In 1986 when Benazir returned to Pakistan after years of exile, Begum Bhutto advised her to meet with every worker of the party. She believed firmly that PPP would not have survived Zia’s tyrannical dictatorship had the party workers were not resilient and strong. A thoroughly pro-people and pro-worker leader, Begum Bhutto used to be the refuge of all disgruntled workers. Talking to some old party workers, many reminded me the instances when they would complain to Begum Bhutto about different party leaders including Benazir Bhutto herself, and Begum Bhutto would angrily warn Ms. Bhutto, “Pinky (Ms. Bhutto’s nick name), listen to my sons”.
Begum Bhutto used to press her daughter, Benazir Bhutto for marriage after she returned to Pakistan. Ms. Bhutto writes in her biography how Begum Bhutto carefully went through appropriate marriage proposals for her daughter and finally chose Asif Ali Zardari, son of her family friend Hakim Ali Zardari. Contrary to public perceptions, tells Hamid Mir while talking to a private news channel, Begum Bhutto and Mr. Zardari enjoyed a very good relationship and in fact it was Begum Bhutto who strongly advised to Ms. Bhutto to keep her marriage intact when a lot of her close friends were suggesting her to get a divorce. Benazir Bhutto’s love, care and respect for her husband is evident from her books, where she gladly thanked her mother for this important decision of her life.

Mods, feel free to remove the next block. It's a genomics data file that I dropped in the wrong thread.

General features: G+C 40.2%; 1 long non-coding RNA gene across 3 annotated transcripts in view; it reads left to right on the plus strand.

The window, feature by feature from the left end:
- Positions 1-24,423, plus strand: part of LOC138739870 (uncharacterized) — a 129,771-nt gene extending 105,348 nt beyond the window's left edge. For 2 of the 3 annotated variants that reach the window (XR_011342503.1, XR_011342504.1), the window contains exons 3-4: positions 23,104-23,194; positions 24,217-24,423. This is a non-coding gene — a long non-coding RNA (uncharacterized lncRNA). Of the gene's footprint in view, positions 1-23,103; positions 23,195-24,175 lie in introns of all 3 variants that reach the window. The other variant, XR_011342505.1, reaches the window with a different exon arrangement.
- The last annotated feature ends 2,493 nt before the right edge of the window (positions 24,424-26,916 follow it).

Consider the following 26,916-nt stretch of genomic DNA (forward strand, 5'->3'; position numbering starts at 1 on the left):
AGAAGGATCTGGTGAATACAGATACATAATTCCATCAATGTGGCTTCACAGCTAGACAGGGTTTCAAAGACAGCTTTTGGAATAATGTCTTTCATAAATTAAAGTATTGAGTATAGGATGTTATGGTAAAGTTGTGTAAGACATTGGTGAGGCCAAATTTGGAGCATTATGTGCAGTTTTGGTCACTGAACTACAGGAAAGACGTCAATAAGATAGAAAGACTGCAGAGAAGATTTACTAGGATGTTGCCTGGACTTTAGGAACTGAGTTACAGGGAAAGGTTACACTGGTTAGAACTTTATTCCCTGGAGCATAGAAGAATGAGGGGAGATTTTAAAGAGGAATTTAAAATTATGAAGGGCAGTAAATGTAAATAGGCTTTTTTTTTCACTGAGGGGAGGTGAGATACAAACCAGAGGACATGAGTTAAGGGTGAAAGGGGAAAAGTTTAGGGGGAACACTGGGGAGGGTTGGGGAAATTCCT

Begum Bhutto would be remembered in history of Pakistan for providing leadership to the nation in its worst moments, following the tradition of Mohtarma Fatima Jinnah. She was second among three most illustrious women of Pakistan who confronted despotic dictators of this country and defeated them on their knees. Mohtarma Fatima Jinnah came forward against the first dictator Field Marshal Ayub Khan, Begum Nusrat Bhutto defied General Zia ul Haq and Mohtarma Benazir Bhutto challenged General Musharraf. Three of them implied their own political strategies and remained the leading figures in bringing down the image of these despots. Considering that the three icons of political resistance in Pakistan were women, who are now no more, one is horrified to think of any more dictatorships in the country, as we have no Fatima Jinnah, Nusrat Bhutto and Benazir Bhutto left with us now.
Begum Bhutto will remain an emblem of courage, strength, resilience and resolve for Pakistanis. (ANI)
Attn: News Editors/News Desks: The views expressed in the above article are those of Marvi Sirmed, a Pakistan-based columnist, activist and student of international relations.